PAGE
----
- “Reddit for products” – On Product Hunt’s page on AngelList, it says “Reddit for products” which in my opinion is only a partially accurate representation of what Product Hunt is about. Yes, at the face of it, Product Hunt does have a lot in common with crowdsourced news site Reddit; people can submit links, upvote and comment. Even the list-type design of the site looks like Reddit’s. However, I find the design of the leaderboard type lists on Product Hunt much cleaner and easier to read than Reddit. I can see at glance which products got the most votes on any given day and I can delve into the related comments if I wish. It only takes a quick look at Reddit to establish that the design of their page feels a lot messier and crowded.
- Product discovery before everyone else does – One could easily argue that sites like TechCrunch already address the need for people to find out about new startups and new products. With Product Hunt, however, this process of product discovery is fully democratic and transparent. Anyone can submit a product to be featured on the site, which will then be curated by the Product Hunt community. I believe this process increases the chances of finding about cool new product ideas before ‘everyone else’ does (e.g. through TechCrunch or Engadget).
Main learning point: I’ve rapidly become a fan of Product Hunt, mainly because of two key reasons. Firstly, if you’re into finding about cool new products and startups, then Product Hunt should be an almost mandatory part of your day. Secondly, I really like how the content on Product Hunt is shaped democratically by a product-oriented community. If you haven’t done so already, please go and check out Product Hunt!
Fig. 1 – Screenshot of Product Hunt on 27 August 2014
Fig. 2 – Ryan Hoover explains about Product Hunt on This Week in Startups
Related links for further learning:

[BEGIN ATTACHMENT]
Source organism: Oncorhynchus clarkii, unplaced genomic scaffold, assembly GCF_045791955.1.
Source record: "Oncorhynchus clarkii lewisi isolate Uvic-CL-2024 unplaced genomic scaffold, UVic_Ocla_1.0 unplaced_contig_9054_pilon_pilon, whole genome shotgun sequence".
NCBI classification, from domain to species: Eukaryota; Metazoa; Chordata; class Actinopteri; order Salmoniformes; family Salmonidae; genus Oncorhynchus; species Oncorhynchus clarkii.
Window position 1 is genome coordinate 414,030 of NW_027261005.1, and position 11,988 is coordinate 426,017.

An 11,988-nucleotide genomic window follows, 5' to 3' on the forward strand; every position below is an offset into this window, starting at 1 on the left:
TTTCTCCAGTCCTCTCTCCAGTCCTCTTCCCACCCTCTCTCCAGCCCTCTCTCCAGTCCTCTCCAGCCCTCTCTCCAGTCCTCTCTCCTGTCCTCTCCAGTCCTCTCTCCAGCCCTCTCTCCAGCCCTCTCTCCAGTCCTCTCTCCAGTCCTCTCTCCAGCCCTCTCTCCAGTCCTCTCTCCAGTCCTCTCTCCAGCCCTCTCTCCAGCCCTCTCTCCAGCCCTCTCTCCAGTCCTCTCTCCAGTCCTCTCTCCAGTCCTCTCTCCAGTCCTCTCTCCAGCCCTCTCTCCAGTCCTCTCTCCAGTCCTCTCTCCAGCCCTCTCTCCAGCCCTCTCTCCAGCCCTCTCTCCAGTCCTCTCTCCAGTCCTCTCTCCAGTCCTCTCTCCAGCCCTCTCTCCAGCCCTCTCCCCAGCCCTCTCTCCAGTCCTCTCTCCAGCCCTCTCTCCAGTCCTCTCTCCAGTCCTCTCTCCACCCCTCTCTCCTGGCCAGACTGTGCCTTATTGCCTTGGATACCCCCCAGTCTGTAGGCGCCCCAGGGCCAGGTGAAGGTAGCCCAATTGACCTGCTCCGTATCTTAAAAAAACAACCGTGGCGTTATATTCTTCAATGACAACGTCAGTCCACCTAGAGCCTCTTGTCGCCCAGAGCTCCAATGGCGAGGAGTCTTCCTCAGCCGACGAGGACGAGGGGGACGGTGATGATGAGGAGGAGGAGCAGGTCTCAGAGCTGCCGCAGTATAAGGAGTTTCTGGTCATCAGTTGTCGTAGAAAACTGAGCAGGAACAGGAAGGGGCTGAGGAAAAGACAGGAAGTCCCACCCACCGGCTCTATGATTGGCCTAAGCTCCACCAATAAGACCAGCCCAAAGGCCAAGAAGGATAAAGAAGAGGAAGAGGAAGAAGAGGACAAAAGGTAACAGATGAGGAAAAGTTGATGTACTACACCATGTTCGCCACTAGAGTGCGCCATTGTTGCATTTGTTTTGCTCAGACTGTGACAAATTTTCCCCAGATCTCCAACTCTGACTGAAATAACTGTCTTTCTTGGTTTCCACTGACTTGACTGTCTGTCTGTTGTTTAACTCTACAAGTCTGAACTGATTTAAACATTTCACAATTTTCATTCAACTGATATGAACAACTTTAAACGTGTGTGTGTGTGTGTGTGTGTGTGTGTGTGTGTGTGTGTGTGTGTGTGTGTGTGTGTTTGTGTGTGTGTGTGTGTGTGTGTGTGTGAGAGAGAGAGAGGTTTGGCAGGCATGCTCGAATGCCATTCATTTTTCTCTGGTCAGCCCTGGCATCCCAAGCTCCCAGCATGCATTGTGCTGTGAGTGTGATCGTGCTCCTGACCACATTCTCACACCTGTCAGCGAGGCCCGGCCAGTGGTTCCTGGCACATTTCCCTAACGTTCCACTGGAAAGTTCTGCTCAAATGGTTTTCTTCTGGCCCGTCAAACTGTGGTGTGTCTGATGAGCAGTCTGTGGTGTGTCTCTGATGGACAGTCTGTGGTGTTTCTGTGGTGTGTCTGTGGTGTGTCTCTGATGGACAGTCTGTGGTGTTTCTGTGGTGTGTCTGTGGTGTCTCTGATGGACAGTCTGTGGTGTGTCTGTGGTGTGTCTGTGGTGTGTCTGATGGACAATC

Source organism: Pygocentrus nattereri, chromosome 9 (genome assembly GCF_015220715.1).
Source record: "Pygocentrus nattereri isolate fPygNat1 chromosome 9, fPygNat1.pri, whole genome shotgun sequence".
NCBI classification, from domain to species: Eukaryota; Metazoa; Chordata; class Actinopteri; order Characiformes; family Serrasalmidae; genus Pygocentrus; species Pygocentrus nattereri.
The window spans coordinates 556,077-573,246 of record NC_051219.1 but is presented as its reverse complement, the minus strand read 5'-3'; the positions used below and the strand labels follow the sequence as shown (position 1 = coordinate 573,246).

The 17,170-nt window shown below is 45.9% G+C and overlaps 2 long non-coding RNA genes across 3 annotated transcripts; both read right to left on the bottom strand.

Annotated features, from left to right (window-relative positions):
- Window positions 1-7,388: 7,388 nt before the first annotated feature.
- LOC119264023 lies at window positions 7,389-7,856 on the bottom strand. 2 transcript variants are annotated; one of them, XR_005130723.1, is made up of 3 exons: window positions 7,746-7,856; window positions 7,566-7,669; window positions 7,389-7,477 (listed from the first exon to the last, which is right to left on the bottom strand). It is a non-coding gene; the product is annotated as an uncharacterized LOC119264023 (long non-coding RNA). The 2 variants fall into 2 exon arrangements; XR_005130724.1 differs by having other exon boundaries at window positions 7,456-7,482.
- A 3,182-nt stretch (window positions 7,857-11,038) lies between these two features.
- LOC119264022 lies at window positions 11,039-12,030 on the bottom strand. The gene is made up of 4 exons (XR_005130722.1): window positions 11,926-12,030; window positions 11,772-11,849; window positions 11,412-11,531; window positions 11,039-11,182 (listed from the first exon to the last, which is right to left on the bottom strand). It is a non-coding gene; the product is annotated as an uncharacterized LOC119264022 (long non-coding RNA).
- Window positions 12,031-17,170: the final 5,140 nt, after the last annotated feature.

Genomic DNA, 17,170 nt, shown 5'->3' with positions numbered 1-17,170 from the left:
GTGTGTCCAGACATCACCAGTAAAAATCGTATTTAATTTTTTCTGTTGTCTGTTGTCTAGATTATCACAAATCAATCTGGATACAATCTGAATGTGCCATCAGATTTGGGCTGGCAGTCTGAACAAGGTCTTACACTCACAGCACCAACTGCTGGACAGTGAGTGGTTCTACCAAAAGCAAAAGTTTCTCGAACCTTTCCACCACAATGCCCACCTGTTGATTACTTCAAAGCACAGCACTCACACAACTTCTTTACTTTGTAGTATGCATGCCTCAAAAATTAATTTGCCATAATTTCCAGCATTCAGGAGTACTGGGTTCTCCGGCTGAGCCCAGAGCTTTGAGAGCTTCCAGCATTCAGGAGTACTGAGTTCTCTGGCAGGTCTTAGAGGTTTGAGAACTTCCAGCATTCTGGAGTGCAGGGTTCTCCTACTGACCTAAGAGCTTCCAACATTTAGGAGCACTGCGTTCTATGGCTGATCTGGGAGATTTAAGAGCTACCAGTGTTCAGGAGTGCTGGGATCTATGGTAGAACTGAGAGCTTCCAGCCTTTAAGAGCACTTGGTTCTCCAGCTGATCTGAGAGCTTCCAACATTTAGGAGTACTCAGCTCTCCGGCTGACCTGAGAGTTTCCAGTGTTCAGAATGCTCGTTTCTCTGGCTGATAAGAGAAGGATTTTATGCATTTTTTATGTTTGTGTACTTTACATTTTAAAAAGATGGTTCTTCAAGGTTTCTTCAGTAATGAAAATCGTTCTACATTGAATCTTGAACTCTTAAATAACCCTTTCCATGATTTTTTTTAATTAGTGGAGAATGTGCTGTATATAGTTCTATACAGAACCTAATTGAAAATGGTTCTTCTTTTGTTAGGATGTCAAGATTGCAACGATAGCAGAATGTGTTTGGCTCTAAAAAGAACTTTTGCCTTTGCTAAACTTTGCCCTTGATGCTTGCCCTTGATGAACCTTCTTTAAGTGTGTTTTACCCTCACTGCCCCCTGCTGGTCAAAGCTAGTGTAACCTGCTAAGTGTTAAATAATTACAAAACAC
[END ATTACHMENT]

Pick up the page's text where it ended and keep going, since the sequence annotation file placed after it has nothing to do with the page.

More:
A few months ago I wrote about some of the principles that underpin game design and I now would like to have a closer look at the specific elements that help to form games and game mechanics. In his online lectures on gamification, Kevin Werbach – an Associate Professor of Legal Studies and Business Ethics at Wharton School – talked about the interplay between:
- Experiences – What the player feels.
- Games – A set of rules around which a game is played.
- Elements – The ‘bits and pieces’ that make up a game.
Kevin then went on to talk about the MDA framework as created by Robert Hunicke, Marc LeBlanc and Robert Zubek in 2001. The MDA framework formalises game consumption by breaking games into their distinct elements: rules, system and “fun”. These elements translate into the following design counterparts which comprise the MDA framework: Mechanics, Dynamics and Aesthetics (see Fig. 1 below). What do these different components of the MDA framework entail?
- Mechanics – In his lecture, Kevin Werbach described game mechanics as “the processes that drive actions forward”. He subsequently compared mechanics to “verbs” which help people to play games (see Fig. 2). In their academic article, Robert Hunicket et al. defined game mechanics as “the particular components of the game, at the level of data representation and algorithms”.
- Dynamics – After comparing game mechanics to “verbs”, Kevin likened game dynamics to “grammar”. These are “big picture aspects” which combine game mechanics (“verbs”) and game components (“nouns”). A game dynamic can be defined as a pattern of loops that turns them into a large sequence of play. Tadhg Kelly has written a great blog post where he delves deeper into game dynamics (see Fig. 3) and I also came across an interesting TED Talk by Seth Priebatsch (see Fig. 4) on the same subject. On the topic of “game components”, Kevin compared these to “nouns” which put together help to form the flow of a game. These are specific instantiations of game mechanics and dynamics (see Fig. 5).
- Aesthetics – In the MDA framework, the point about “game aesthetics” is all about making games ‘fun’. One of the guys behind the MDA framework, Marc LeBlanc, came up with 8 kinds of fun as a more specific vocabulary to describe game aesthetics (see Fig. 6). In the MDA framework, game aesthetics are described as “the desirable emotional responses evoked in the player, when she interacts with the game system”.
Main learning point: the MDA framework is great practical tool which helps to think about games and gamification in a more structured kind of way. We all know how easy it can be to slap a leader board or points system into a game or an application but the MDA framework really forces us to think about our rationale for considering some of these game elements.
Fig. 1 – The MDA framework by Robert Hunicke, Marc LeBlanc and Robert Zubek (2001) – Taken from: http://www.nolithius.com/game-design/the-mda-framework
Fig. 2 – Sample list of game mechanics as provided by Kevin Werbach as part of Coursera’s online Gamification course
- Resource acquisition